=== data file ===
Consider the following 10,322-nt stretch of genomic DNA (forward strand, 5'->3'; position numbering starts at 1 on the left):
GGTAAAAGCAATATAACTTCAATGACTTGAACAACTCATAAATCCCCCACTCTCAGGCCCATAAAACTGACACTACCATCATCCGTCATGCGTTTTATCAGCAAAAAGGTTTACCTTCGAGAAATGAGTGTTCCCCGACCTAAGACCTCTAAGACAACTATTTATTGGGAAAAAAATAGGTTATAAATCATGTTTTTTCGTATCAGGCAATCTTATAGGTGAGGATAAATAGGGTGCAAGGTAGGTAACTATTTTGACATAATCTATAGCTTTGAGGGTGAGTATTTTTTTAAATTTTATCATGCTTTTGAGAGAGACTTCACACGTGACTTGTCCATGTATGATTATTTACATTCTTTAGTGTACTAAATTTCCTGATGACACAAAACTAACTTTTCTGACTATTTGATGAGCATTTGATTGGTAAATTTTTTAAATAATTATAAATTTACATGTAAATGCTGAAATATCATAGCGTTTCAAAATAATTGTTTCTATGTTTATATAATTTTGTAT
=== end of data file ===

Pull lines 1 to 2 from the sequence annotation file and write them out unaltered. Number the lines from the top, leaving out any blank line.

Consider the following 10,322-nt stretch of genomic DNA (forward strand, 5'->3'; position numbering starts at 1 on the left):
GGTAAAAGCAATATAACTTCAATGACTTGAACAACTCATAAATCCCCCACTCTCAGGCCCATAAAACTGACACTACCATCATCCGTCATGCGTTTTATCAGCAAAAAGGTTTACCTTCGAGAAATGAGTGTTCCCCGACCTAAGACCTCTAAGACAACTATTTATTGGGAAAAAAATAGGTTATAAATCATGTTTTTTCGTATCAGGCAATCTTATAGGTGAGGATAAATAGGGTGCAAGGTAGGTAACTATTTTGACATAATCTATAGCTTTGAGGGTGAGTATTTTTTTAAATTTTATCATGCTTTTGAGAGAGACTTCACACGTGACTTGTCCATGTATGATTATTTACATTCTTTAGTGTACTAAATTTCCTGATGACACAAAACTAACTTTTCTGACTATTTGATGAGCATTTGATTGGTAAATTTTTTAAATAATTATAAATTTACATGTAAATGCTGAAATATCATAGCGTTTCAAAATAATTGTTTCTATGTTTATATAATTTTGTAT